Spirituality for All the Wrong Reasons
Now why do people go to a church like that when they can go to a church that has a nursery, is air conditioned, and all the rest? Well, because they're Lutherans. They don't mind being miserable! Norwegian Lutherans!
And this same church recently welcomed a young woman with a baby and a three-year-old boy. The children were baptized a few weeks ago. But there was no man with her. She's never married; each of the kids has a different father. She shows up at church and wants her children baptized. She's a Christian and wants to follow in the Christian way. So a couple from the church acted as godparents. Now there are three or four couples in the church who every Sunday try to get together with her.
Now, where is the "joy" in that church? These are dour Norwegians! But there's a lot of joy. There's an abundant life going, but it's not abundant in the way a non-Christian would think. I think there's a lot more going on in churches like this; they're just totally anticultural. They're full of joy and faithfulness and obedience and care. But you sure wouldn't know it by reading the literature of church growth, would you?
But many Christians would look at this church and say it's dead, merely an institutional expression of the faith.
What other church is there besides institutional? There's nobody who doesn't have problems with the church, because there's sin in the church. But there's no other place to be a Christian except the church. There's sin in the local bank. There's sin in the grocery stores. I really don't understand this naïve criticism of the institution. I really don't get it.
Frederick von Hugel said the institution of the church is like the bark on the tree. There's no life in the bark. It's dead wood. But it protects the life of the tree within. And the tree grows and grows and grows and grows. If you take the bark off, it's prone to disease, dehydration, death.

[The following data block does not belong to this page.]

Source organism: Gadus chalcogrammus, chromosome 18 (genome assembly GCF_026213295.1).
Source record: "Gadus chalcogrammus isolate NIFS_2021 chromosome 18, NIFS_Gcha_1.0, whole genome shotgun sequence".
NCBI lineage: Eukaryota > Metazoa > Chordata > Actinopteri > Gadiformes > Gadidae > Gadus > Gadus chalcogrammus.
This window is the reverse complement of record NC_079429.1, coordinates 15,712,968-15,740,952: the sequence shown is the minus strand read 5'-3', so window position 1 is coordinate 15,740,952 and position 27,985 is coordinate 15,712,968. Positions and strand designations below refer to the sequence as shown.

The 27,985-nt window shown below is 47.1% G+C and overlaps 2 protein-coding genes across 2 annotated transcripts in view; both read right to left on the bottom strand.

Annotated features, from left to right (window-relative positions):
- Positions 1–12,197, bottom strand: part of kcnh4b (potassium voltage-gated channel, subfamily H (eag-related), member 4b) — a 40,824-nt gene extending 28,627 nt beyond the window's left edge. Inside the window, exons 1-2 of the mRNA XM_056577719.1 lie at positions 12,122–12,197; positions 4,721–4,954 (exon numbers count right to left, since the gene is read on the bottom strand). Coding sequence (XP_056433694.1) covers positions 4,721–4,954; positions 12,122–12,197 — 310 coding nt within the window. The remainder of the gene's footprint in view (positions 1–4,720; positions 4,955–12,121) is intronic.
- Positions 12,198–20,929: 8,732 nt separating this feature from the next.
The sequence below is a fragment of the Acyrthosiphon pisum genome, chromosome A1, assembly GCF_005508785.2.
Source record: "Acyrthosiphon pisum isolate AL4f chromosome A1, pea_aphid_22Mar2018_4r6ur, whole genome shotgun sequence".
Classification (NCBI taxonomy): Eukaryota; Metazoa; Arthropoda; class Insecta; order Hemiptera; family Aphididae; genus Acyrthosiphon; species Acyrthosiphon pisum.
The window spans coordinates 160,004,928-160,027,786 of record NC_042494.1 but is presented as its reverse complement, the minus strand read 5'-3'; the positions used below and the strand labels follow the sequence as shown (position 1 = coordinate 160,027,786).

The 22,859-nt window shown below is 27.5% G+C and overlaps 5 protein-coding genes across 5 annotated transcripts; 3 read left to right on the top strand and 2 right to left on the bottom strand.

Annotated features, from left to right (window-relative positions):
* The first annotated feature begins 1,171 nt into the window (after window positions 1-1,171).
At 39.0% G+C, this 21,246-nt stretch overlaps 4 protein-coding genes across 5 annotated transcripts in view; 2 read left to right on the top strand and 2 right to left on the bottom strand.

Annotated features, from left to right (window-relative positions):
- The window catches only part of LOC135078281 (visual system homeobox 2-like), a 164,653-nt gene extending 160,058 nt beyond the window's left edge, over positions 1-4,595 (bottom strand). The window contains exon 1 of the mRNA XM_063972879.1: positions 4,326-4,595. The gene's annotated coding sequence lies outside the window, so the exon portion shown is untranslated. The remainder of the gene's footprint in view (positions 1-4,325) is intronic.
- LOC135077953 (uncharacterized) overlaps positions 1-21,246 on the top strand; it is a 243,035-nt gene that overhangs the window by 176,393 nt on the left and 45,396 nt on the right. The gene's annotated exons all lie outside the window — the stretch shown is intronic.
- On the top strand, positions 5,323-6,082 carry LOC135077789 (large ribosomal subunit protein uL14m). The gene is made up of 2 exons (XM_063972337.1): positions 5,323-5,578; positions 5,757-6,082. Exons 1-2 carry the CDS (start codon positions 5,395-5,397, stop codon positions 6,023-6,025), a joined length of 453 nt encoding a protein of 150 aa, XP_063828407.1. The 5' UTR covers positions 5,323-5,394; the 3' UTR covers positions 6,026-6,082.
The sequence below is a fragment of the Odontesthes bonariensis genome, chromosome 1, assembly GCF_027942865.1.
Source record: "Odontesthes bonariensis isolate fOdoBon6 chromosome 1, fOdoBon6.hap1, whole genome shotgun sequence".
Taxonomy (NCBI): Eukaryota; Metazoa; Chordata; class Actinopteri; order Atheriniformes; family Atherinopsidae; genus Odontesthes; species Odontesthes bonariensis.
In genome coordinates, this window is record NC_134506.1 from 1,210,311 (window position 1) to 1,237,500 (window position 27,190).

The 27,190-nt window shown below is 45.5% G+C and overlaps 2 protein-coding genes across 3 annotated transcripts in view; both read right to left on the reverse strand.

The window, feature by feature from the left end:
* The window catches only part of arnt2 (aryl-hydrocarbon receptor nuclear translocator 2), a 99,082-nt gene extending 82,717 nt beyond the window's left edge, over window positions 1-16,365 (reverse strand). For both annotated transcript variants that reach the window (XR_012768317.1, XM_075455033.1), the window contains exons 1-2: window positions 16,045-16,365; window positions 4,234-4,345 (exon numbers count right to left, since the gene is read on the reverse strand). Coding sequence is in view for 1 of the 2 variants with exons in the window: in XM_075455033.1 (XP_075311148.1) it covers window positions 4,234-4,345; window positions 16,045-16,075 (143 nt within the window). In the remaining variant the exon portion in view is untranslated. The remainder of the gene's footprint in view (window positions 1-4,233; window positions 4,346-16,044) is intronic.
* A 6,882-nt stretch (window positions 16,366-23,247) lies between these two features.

So, yes, the church is dead but it protects something alive. And when you try to have a church without bark, it doesn't last long. It disappears, gets sick, and it's prone to all kinds of disease, heresy, and narcissism.
In my writing, I hope to recover a sense of the reality of congregationwhat it is. It's a gift of the Holy Spirit. Why are we always idealizing what the Holy Spirit doesn't idealize? There's no idealization of the church in the Biblenone. We've got two thousand years of history now. Why are we so dumb?
Since the Reformation, though, we've championed the idea that the church can be reformed.
Hasn't happened. I'm for always reforming, but to think that we can get a church that's reformed is just silliness.
I think the besetting sin of pastors, maybe especially evangelical pastors, is impatience. We have a goal. We have a mission. We're going to save the world. We're going to evangelize everybody, and we're going to do all this good stuff and fill our churches. This is wonderful. All the goals are right. But this is slow, slow work, this soul work, this bringing people into a life of obedience and love and joy before God.
And we get impatient and start taking shortcuts and use any means available. We talk about benefits. We manipulate people. We bully them. We use language that is just incredibly impersonalbullying language, manipulative language.
One doesn't normally think of churches as bullying.
Whenever guilt is used as a tool to get people to do anythinggood, bad, indifferentit's bullying. And then there's manipulative languageto talk people into programs, to get them involved, usually by promising them something.